Translation is an art often underestimated, if not taken wholly for granted. But not by the accomplished novelist Jhumpa Lahiri, who became so engrossed by the challenges of bridging languages that she has crossed over, from English into Italian.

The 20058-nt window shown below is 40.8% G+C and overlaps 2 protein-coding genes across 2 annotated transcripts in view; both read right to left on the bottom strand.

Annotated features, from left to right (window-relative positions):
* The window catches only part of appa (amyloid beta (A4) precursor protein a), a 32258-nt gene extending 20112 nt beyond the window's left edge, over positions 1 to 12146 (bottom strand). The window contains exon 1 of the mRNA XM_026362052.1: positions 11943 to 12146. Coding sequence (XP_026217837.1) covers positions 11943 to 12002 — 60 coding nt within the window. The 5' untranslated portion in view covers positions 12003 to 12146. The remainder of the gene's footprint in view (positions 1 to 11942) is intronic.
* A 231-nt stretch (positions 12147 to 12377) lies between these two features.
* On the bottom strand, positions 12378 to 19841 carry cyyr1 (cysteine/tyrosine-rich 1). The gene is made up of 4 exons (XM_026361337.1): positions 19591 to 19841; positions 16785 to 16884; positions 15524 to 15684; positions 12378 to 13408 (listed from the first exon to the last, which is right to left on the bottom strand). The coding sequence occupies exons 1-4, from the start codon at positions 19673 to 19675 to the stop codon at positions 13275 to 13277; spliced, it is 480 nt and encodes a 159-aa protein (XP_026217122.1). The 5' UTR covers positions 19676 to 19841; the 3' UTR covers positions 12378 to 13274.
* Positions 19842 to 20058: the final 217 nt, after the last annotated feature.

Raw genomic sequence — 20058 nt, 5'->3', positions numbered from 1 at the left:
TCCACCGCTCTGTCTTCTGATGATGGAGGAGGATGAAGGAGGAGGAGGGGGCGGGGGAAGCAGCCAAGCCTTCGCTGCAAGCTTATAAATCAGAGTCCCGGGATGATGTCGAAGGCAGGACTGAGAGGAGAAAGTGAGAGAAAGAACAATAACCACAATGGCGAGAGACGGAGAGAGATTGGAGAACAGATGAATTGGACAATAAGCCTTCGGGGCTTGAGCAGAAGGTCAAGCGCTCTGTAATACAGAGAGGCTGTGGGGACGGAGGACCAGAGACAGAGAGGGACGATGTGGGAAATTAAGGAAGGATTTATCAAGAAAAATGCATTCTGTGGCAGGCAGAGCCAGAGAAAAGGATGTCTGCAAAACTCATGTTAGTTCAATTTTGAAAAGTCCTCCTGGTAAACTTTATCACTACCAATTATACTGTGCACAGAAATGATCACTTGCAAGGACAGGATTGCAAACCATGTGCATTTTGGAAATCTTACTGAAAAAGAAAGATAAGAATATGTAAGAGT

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This week, we’re bringing you a selection of pieces about the intricacies of translation. In “A ‘Beowulf’ for Our Moment,” Ruth Franklin writes about a feminist reimagining of the Old English classic. (The over-all effect is as if the translator, “like the warrior queen she admired as a child, were storming the dusty halls of the library, upending the crowded shelf of ‘Beowulf’ translations to make room for something completely new.”) In “Found in Translation,” Claudia Roth Pierpont considers the history of English translations of Arabic fiction. In “Han Kang and the Complexity of Translation,” Jiayang Fan explores the pitfalls of overly literal translations and examines the œuvre of the Korean novelist. In “The Translation Wars,” we look at the legacy of English-language versions of the Russian classics and a married couple’s attempt to translate the greatest works of Tolstoy, Dostoyevsky, Chekhov, and more. Finally, in “The Book That Taught Me What Translation Was,” Lahiri describes the six years she spent translating the novels of Domenico Starnone and how they transformed her perspective on language. The act of translation, she writes, asks us to enter “into a more profound relationship with words,” descending with them “to a deeper realm, uncovering layers of alternatives.”